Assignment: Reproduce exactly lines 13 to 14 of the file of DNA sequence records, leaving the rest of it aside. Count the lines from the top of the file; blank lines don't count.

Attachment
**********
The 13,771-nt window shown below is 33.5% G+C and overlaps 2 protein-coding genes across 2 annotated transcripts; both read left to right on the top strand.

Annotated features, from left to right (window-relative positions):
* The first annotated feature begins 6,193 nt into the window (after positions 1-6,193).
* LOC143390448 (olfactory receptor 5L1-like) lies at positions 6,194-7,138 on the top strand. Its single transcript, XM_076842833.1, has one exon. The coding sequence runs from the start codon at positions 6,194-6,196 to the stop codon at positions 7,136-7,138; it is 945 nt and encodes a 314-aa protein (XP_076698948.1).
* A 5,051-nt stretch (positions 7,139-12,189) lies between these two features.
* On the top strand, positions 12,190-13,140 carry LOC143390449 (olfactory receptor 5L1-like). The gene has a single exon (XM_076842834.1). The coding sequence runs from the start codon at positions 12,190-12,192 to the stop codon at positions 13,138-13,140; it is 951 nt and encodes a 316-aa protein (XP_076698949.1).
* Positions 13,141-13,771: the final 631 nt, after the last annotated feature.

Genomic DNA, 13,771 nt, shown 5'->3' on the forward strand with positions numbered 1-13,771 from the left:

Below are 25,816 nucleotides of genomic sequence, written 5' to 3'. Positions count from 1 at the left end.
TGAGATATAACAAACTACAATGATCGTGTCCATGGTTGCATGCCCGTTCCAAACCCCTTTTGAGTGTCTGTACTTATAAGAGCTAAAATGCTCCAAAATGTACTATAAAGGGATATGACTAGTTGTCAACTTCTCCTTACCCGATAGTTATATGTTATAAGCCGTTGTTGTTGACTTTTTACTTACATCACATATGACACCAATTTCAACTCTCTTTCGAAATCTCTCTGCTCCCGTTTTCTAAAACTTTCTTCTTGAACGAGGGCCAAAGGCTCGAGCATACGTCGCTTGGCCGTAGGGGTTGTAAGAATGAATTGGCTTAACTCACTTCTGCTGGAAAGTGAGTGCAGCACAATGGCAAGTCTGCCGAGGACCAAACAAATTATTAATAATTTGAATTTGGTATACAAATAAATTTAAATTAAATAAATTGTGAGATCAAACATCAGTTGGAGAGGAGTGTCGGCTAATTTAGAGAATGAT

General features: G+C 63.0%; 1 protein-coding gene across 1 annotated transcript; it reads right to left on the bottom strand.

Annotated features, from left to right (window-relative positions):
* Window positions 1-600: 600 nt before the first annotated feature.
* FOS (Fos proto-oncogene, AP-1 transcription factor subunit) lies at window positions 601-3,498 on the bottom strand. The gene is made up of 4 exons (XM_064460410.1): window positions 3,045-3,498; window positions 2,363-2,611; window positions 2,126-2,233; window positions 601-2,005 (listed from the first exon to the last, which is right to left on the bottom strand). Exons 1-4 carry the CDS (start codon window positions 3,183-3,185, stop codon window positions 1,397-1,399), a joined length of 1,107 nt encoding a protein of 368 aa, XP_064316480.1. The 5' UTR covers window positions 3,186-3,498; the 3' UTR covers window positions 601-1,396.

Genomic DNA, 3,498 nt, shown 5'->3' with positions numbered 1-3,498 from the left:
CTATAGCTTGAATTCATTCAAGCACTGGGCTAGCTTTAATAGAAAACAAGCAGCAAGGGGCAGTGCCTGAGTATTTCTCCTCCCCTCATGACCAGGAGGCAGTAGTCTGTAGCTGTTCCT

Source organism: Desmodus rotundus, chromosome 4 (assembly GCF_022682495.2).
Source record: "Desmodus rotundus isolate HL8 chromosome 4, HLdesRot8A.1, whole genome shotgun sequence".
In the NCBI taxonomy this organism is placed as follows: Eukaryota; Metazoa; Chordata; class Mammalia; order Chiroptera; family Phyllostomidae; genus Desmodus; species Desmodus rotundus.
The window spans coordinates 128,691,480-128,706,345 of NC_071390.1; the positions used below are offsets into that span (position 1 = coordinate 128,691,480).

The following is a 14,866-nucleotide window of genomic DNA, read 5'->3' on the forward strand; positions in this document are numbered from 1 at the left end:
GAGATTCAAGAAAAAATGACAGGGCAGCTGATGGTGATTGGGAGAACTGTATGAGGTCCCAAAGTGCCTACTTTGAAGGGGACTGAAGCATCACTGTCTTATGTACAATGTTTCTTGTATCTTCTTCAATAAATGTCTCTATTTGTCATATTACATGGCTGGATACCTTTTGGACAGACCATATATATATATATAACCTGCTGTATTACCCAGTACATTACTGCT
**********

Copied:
* Window positions 1-600: 600 nt before the first annotated feature.
* FOS (Fos proto-oncogene, AP-1 transcription factor subunit) lies at window positions 601-3,498 on the bottom strand. The gene is made up of 4 exons (XM_064460410.1): window positions 3,045-3,498; window positions 2,363-2,611; window positions 2,126-2,233; window positions 601-2,005 (listed from the first exon to the last, which is right to left on the bottom strand). Exons 1-4 carry the CDS (start codon window positions 3,183-3,185, stop codon window positions 1,397-1,399), a joined length of 1,107 nt encoding a protein of 368 aa, XP_064316480.1. The 5' UTR covers window positions 3,186-3,498; the 3' UTR covers window positions 601-1,396.